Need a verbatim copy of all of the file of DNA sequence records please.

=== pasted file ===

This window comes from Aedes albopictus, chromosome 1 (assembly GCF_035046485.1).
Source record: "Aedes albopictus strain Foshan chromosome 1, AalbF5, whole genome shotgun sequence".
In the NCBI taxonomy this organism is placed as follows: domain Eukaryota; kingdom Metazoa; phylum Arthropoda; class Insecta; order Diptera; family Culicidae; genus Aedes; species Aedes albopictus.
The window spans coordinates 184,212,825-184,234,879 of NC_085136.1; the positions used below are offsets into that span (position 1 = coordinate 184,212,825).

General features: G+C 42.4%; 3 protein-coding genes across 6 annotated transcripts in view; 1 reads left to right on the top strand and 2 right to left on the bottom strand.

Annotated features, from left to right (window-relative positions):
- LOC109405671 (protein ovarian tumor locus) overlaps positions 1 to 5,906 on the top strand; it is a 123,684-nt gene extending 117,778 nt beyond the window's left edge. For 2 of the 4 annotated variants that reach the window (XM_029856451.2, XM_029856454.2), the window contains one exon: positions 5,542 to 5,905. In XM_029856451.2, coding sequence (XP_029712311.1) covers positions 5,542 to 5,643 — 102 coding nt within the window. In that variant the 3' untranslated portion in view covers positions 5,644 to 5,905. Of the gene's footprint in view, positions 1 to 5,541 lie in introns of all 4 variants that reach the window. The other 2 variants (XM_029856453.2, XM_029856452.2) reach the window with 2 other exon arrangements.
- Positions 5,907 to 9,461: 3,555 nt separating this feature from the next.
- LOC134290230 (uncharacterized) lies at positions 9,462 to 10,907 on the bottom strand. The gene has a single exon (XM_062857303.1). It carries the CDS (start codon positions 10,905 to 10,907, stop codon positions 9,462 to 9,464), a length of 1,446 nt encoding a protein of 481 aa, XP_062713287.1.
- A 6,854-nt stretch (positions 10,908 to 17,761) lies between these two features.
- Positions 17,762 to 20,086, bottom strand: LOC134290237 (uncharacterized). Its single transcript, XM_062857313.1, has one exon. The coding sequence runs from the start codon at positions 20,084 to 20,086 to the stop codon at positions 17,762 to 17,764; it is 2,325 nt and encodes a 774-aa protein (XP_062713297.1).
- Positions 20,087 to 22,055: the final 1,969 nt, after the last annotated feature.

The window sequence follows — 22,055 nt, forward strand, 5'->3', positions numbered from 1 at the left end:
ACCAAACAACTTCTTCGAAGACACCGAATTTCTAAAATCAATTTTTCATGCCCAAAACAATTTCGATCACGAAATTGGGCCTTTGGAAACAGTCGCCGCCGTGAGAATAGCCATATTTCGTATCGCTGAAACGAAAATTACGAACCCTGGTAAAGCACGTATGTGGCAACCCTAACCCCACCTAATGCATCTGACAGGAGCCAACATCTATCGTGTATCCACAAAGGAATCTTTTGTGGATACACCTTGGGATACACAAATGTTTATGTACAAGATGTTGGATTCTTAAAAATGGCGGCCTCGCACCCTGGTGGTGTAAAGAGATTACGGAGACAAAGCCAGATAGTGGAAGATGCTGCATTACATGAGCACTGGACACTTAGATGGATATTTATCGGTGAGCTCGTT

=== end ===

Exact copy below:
This window comes from Aedes albopictus, chromosome 1 (assembly GCF_035046485.1).
Source record: "Aedes albopictus strain Foshan chromosome 1, AalbF5, whole genome shotgun sequence".
In the NCBI taxonomy this organism is placed as follows: domain Eukaryota; kingdom Metazoa; phylum Arthropoda; class Insecta; order Diptera; family Culicidae; genus Aedes; species Aedes albopictus.
The window spans coordinates 184,212,825-184,234,879 of NC_085136.1; the positions used below are offsets into that span (position 1 = coordinate 184,212,825).

General features: G+C 42.4%; 3 protein-coding genes across 6 annotated transcripts in view; 1 reads left to right on the top strand and 2 right to left on the bottom strand.

Annotated features, from left to right (window-relative positions):
- LOC109405671 (protein ovarian tumor locus) overlaps positions 1 to 5,906 on the top strand; it is a 123,684-nt gene extending 117,778 nt beyond the window's left edge. For 2 of the 4 annotated variants that reach the window (XM_029856451.2, XM_029856454.2), the window contains one exon: positions 5,542 to 5,905. In XM_029856451.2, coding sequence (XP_029712311.1) covers positions 5,542 to 5,643 — 102 coding nt within the window. In that variant the 3' untranslated portion in view covers positions 5,644 to 5,905. Of the gene's footprint in view, positions 1 to 5,541 lie in introns of all 4 variants that reach the window. The other 2 variants (XM_029856453.2, XM_029856452.2) reach the window with 2 other exon arrangements.
- Positions 5,907 to 9,461: 3,555 nt separating this feature from the next.
- LOC134290230 (uncharacterized) lies at positions 9,462 to 10,907 on the bottom strand. The gene has a single exon (XM_062857303.1). It carries the CDS (start codon positions 10,905 to 10,907, stop codon positions 9,462 to 9,464), a length of 1,446 nt encoding a protein of 481 aa, XP_062713287.1.
- A 6,854-nt stretch (positions 10,908 to 17,761) lies between these two features.
- Positions 17,762 to 20,086, bottom strand: LOC134290237 (uncharacterized). Its single transcript, XM_062857313.1, has one exon. The coding sequence runs from the start codon at positions 20,084 to 20,086 to the stop codon at positions 17,762 to 17,764; it is 2,325 nt and encodes a 774-aa protein (XP_062713297.1).
- Positions 20,087 to 22,055: the final 1,969 nt, after the last annotated feature.

The window sequence follows — 22,055 nt, forward strand, 5'->3', positions numbered from 1 at the left end:
ACCAAACAACTTCTTCGAAGACACCGAATTTCTAAAATCAATTTTTCATGCCCAAAACAATTTCGATCACGAAATTGGGCCTTTGGAAACAGTCGCCGCCGTGAGAATAGCCATATTTCGTATCGCTGAAACGAAAATTACGAACCCTGGTAAAGCACGTATGTGGCAACCCTAACCCCACCTAATGCATCTGACAGGAGCCAACATCTATCGTGTATCCACAAAGGAATCTTTTGTGGATACACCTTGGGATACACAAATGTTTATGTACAAGATGTTGGATTCTTAAAAATGGCGGCCTCGCACCCTGGTGGTGTAAAGAGATTACGGAGACAAAGCCAGATAGTGGAAGATGCTGCATTACATGAGCACTGGACACTTAGATGGATATTTATCGGTGAGCTCGTT